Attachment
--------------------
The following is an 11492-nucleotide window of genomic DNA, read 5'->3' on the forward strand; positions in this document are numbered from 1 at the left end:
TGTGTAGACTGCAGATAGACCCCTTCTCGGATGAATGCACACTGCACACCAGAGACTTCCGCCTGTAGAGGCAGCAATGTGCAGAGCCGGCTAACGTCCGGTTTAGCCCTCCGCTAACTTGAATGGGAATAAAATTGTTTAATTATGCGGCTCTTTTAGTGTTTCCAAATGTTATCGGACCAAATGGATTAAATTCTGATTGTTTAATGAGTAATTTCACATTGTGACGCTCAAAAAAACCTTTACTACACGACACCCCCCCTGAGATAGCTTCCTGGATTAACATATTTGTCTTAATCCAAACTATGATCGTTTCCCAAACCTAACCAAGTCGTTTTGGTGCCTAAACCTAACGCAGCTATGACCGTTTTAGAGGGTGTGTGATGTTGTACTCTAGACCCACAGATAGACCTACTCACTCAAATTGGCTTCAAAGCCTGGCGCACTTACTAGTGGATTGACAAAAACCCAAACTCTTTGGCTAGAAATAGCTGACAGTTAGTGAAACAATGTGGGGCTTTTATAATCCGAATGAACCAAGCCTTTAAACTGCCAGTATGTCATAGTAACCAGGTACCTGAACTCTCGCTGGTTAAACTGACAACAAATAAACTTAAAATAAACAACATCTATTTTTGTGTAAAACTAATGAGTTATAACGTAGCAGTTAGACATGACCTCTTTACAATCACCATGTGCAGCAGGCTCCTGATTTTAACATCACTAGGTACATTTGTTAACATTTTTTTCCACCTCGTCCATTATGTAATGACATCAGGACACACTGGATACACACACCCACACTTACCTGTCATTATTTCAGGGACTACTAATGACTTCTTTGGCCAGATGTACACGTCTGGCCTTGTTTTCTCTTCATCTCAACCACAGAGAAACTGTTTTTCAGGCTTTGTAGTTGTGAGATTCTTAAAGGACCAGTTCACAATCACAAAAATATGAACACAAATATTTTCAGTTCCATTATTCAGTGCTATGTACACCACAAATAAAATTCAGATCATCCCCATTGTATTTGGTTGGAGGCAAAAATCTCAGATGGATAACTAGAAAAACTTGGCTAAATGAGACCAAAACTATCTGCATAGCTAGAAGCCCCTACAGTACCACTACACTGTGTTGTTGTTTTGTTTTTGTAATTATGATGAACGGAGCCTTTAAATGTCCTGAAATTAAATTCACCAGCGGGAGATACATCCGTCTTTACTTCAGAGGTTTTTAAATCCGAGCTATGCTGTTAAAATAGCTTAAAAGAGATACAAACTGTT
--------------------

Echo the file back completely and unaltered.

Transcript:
The following is an 11492-nucleotide window of genomic DNA, read 5'->3' on the forward strand; positions in this document are numbered from 1 at the left end:
TGTGTAGACTGCAGATAGACCCCTTCTCGGATGAATGCACACTGCACACCAGAGACTTCCGCCTGTAGAGGCAGCAATGTGCAGAGCCGGCTAACGTCCGGTTTAGCCCTCCGCTAACTTGAATGGGAATAAAATTGTTTAATTATGCGGCTCTTTTAGTGTTTCCAAATGTTATCGGACCAAATGGATTAAATTCTGATTGTTTAATGAGTAATTTCACATTGTGACGCTCAAAAAAACCTTTACTACACGACACCCCCCCTGAGATAGCTTCCTGGATTAACATATTTGTCTTAATCCAAACTATGATCGTTTCCCAAACCTAACCAAGTCGTTTTGGTGCCTAAACCTAACGCAGCTATGACCGTTTTAGAGGGTGTGTGATGTTGTACTCTAGACCCACAGATAGACCTACTCACTCAAATTGGCTTCAAAGCCTGGCGCACTTACTAGTGGATTGACAAAAACCCAAACTCTTTGGCTAGAAATAGCTGACAGTTAGTGAAACAATGTGGGGCTTTTATAATCCGAATGAACCAAGCCTTTAAACTGCCAGTATGTCATAGTAACCAGGTACCTGAACTCTCGCTGGTTAAACTGACAACAAATAAACTTAAAATAAACAACATCTATTTTTGTGTAAAACTAATGAGTTATAACGTAGCAGTTAGACATGACCTCTTTACAATCACCATGTGCAGCAGGCTCCTGATTTTAACATCACTAGGTACATTTGTTAACATTTTTTTCCACCTCGTCCATTATGTAATGACATCAGGACACACTGGATACACACACCCACACTTACCTGTCATTATTTCAGGGACTACTAATGACTTCTTTGGCCAGATGTACACGTCTGGCCTTGTTTTCTCTTCATCTCAACCACAGAGAAACTGTTTTTCAGGCTTTGTAGTTGTGAGATTCTTAAAGGACCAGTTCACAATCACAAAAATATGAACACAAATATTTTCAGTTCCATTATTCAGTGCTATGTACACCACAAATAAAATTCAGATCATCCCCATTGTATTTGGTTGGAGGCAAAAATCTCAGATGGATAACTAGAAAAACTTGGCTAAATGAGACCAAAACTATCTGCATAGCTAGAAGCCCCTACAGTACCACTACACTGTGTTGTTGTTTTGTTTTTGTAATTATGATGAACGGAGCCTTTAAATGTCCTGAAATTAAATTCACCAGCGGGAGATACATCCGTCTTTACTTCAGAGGTTTTTAAATCCGAGCTATGCTGTTAAAATAGCTTAAAAGAGATACAAACTGTT